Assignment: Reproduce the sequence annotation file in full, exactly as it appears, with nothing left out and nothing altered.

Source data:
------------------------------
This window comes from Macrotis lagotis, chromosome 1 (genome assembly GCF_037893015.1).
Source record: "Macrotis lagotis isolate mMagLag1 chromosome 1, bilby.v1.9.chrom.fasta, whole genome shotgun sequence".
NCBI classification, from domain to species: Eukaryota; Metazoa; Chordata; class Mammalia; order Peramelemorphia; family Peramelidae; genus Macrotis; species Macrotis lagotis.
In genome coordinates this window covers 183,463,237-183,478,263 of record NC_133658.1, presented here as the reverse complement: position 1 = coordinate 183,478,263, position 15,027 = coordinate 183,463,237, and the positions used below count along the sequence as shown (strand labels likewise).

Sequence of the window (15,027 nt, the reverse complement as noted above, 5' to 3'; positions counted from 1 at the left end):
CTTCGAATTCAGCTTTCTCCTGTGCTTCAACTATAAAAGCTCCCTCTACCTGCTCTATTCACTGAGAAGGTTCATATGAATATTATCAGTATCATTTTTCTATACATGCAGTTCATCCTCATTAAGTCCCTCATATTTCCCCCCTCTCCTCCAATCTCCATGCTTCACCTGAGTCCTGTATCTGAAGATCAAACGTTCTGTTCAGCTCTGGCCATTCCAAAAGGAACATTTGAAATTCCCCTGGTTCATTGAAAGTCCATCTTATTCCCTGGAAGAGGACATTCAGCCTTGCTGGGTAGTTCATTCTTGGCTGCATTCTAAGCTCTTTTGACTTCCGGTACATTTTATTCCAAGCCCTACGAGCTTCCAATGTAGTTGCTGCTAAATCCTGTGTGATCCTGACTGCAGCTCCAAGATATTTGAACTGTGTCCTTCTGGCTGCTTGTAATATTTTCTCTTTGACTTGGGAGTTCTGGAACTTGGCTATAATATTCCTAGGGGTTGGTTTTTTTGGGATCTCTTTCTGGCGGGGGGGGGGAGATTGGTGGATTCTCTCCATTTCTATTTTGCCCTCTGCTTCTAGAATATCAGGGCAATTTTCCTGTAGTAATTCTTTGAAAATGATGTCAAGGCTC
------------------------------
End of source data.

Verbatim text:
This window comes from Macrotis lagotis, chromosome 1 (genome assembly GCF_037893015.1).
Source record: "Macrotis lagotis isolate mMagLag1 chromosome 1, bilby.v1.9.chrom.fasta, whole genome shotgun sequence".
NCBI classification, from domain to species: Eukaryota; Metazoa; Chordata; class Mammalia; order Peramelemorphia; family Peramelidae; genus Macrotis; species Macrotis lagotis.
In genome coordinates this window covers 183,463,237-183,478,263 of record NC_133658.1, presented here as the reverse complement: position 1 = coordinate 183,478,263, position 15,027 = coordinate 183,463,237, and the positions used below count along the sequence as shown (strand labels likewise).

Sequence of the window (15,027 nt, the reverse complement as noted above, 5' to 3'; positions counted from 1 at the left end):
CTTCGAATTCAGCTTTCTCCTGTGCTTCAACTATAAAAGCTCCCTCTACCTGCTCTATTCACTGAGAAGGTTCATATGAATATTATCAGTATCATTTTTCTATACATGCAGTTCATCCTCATTAAGTCCCTCATATTTCCCCCCTCTCCTCCAATCTCCATGCTTCACCTGAGTCCTGTATCTGAAGATCAAACGTTCTGTTCAGCTCTGGCCATTCCAAAAGGAACATTTGAAATTCCCCTGGTTCATTGAAAGTCCATCTTATTCCCTGGAAGAGGACATTCAGCCTTGCTGGGTAGTTCATTCTTGGCTGCATTCTAAGCTCTTTTGACTTCCGGTACATTTTATTCCAAGCCCTACGAGCTTCCAATGTAGTTGCTGCTAAATCCTGTGTGATCCTGACTGCAGCTCCAAGATATTTGAACTGTGTCCTTCTGGCTGCTTGTAATATTTTCTCTTTGACTTGGGAGTTCTGGAACTTGGCTATAATATTCCTAGGGGTTGGTTTTTTTGGGATCTCTTTCTGGCGGGGGGGGGGAGATTGGTGGATTCTCTCCATTTCTATTTTGCCCTCTGCTTCTAGAATATCAGGGCAATTTTCCTGTAGTAATTCTTTGAAAATGATGTCAAGGCTC